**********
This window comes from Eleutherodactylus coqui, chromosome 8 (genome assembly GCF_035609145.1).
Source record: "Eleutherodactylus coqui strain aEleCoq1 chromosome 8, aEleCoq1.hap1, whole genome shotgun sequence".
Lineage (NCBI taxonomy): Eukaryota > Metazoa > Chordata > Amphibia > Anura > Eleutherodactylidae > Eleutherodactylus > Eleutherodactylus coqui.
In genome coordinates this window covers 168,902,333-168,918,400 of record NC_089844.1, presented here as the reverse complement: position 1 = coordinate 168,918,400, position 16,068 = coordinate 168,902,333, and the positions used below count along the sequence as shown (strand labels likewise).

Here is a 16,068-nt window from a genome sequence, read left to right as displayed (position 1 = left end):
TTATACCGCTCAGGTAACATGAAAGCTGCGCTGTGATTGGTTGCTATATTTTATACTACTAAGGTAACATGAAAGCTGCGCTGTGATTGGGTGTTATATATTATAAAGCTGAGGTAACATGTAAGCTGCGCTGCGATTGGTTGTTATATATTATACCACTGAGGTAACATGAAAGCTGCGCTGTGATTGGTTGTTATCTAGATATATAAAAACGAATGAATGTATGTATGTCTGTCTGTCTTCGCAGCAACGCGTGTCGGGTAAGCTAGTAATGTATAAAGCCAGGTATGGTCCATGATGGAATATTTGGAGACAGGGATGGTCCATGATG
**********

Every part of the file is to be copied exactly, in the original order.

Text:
This window comes from Eleutherodactylus coqui, chromosome 8 (genome assembly GCF_035609145.1).
Source record: "Eleutherodactylus coqui strain aEleCoq1 chromosome 8, aEleCoq1.hap1, whole genome shotgun sequence".
Lineage (NCBI taxonomy): Eukaryota > Metazoa > Chordata > Amphibia > Anura > Eleutherodactylidae > Eleutherodactylus > Eleutherodactylus coqui.
In genome coordinates this window covers 168,902,333-168,918,400 of record NC_089844.1, presented here as the reverse complement: position 1 = coordinate 168,918,400, position 16,068 = coordinate 168,902,333, and the positions used below count along the sequence as shown (strand labels likewise).

Here is a 16,068-nt window from a genome sequence, read left to right as displayed (position 1 = left end):
TTATACCGCTCAGGTAACATGAAAGCTGCGCTGTGATTGGTTGCTATATTTTATACTACTAAGGTAACATGAAAGCTGCGCTGTGATTGGGTGTTATATATTATAAAGCTGAGGTAACATGTAAGCTGCGCTGCGATTGGTTGTTATATATTATACCACTGAGGTAACATGAAAGCTGCGCTGTGATTGGTTGTTATCTAGATATATAAAAACGAATGAATGTATGTATGTCTGTCTGTCTTCGCAGCAACGCGTGTCGGGTAAGCTAGTAATGTATAAAGCCAGGTATGGTCCATGATGGAATATTTGGAGACAGGGATGGTCCATGATG